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The Pamphlet Collection of Sir Robert Stout: Volume 84



The best known varieties of the mulberry tree (Morus) are: Morus rubra, red mulberry; Morus nigra, black mulberry; Morus multicaulis, Philippine mulberry; Morus alba, white mulberry.

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The red mulberry, so called on account of its fruit, which is of dark red colour, of pleasant, slightly acid taste, is totally unfit for silkworm food. As a rule the worms will not touch its leaves.

The black mulberry is planted for the sake of its fruit, which is of black colour, and has a pleasant taste. The leaves of this variety should only he given in case the food from the white mulberry falls short. The worms have great difficulty in eating the leaves, on account of their being prickly. The worms therefore cannot absorb a sufficient quantity of food, they starve, dwindle, and die, or produce a very poor quality of silk. It is not advisable to use the black mulberry at all for silkworm food.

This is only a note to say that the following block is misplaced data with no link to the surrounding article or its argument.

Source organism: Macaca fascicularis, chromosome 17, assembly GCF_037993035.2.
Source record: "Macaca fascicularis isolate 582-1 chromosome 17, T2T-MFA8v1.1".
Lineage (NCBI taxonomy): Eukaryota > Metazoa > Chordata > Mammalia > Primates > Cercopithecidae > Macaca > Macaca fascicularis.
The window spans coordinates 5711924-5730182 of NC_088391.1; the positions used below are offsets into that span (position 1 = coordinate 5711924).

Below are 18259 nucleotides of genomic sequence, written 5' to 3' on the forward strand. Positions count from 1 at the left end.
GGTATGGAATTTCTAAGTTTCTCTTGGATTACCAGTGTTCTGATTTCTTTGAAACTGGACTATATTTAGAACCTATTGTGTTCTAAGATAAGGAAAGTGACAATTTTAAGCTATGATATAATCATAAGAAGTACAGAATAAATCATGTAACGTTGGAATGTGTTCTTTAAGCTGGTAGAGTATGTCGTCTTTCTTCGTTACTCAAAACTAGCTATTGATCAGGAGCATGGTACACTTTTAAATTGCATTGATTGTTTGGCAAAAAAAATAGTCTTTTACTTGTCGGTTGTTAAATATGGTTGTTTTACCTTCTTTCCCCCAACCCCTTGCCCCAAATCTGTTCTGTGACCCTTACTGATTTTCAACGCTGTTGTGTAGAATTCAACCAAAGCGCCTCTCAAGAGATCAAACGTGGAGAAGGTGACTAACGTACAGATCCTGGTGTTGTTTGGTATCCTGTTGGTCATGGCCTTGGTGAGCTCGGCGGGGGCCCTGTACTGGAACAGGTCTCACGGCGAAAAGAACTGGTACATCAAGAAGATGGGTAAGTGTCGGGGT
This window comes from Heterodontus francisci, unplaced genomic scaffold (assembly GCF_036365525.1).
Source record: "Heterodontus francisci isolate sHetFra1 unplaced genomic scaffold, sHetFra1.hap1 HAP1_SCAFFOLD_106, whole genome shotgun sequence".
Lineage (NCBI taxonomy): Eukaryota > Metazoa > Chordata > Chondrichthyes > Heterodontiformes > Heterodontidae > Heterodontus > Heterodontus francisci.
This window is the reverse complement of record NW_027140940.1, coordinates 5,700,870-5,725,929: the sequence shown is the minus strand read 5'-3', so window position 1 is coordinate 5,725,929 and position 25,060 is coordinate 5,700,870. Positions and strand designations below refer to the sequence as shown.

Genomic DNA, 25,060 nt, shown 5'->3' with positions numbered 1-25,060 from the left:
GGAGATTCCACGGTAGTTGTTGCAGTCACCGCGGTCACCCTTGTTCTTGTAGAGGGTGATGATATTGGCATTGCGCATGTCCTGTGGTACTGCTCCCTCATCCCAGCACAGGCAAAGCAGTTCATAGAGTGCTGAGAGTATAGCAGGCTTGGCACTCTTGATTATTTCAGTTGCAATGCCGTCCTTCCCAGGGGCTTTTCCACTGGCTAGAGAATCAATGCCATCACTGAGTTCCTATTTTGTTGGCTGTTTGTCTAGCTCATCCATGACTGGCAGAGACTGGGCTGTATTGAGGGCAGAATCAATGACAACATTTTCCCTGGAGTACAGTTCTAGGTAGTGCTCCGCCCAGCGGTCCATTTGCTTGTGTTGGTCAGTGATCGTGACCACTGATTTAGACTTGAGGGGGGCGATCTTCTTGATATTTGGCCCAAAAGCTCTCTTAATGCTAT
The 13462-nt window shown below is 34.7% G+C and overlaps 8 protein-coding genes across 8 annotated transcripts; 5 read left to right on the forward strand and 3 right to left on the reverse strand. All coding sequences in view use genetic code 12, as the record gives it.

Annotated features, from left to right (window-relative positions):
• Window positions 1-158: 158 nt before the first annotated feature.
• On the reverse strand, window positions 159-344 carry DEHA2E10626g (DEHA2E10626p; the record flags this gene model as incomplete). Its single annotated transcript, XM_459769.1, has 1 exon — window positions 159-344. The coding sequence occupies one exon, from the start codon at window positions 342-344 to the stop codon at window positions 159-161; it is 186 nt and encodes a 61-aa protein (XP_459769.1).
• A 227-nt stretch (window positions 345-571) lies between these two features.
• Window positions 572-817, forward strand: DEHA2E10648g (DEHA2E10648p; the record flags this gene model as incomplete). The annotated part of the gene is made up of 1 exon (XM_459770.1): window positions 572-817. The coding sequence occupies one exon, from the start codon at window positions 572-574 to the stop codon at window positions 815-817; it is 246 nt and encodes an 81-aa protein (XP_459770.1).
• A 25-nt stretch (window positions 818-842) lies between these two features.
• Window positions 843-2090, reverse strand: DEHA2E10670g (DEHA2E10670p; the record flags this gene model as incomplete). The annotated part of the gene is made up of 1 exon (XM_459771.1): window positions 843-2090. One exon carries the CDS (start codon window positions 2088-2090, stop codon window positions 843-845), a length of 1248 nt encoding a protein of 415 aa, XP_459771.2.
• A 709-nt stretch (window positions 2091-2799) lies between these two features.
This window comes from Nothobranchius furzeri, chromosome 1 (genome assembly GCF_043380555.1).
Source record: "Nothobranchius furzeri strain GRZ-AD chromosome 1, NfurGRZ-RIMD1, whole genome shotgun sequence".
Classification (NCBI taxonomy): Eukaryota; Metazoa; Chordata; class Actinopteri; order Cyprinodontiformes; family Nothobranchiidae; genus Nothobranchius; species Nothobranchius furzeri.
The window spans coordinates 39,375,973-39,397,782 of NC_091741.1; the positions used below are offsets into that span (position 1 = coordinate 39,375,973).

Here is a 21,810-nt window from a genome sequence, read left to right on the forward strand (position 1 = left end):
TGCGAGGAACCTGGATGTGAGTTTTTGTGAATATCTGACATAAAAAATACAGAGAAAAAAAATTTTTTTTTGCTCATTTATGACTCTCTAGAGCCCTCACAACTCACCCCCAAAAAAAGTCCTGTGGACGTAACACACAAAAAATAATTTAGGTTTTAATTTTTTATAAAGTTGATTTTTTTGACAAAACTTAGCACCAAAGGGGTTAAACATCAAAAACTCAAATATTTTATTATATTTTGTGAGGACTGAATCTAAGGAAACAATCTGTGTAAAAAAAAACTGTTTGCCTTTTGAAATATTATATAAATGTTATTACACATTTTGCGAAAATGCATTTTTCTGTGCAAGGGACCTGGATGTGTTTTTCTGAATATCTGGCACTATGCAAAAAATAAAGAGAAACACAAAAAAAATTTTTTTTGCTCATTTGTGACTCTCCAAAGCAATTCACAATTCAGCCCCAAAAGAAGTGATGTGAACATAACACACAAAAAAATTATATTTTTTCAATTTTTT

The multicaulis is chiefly used in Asia and Japan, and—although perhaps not so suited as other varieties, being less rich in nutritive elements—it will do very well for silkworm food. It is a shrub, very prolific, and can be easily and quickly propagated by cuttings and layers.

The white mulberry is the traditional food plant of the silkworm. There are a great many varieties : the best known are Morus Moretti and Morus alba rosea (rose-leaved, or Cevennes). The leaves feel soft, smooth, and glossy. The fruit is of whitish colour and unpleasant taste. The wood is yellowish white, and becomes very hard when the tree gets older. The white mulberry often attains very old age, and will grow over 50ft. high. It is easily propagated from the seed, layers, or cuttings, and this last method is perhaps the quickest and most economical of planting to secure a stock. I am informed, however, by nurserymen that it requires a great deal of time and trouble to propagate the alba rosea from cuttings.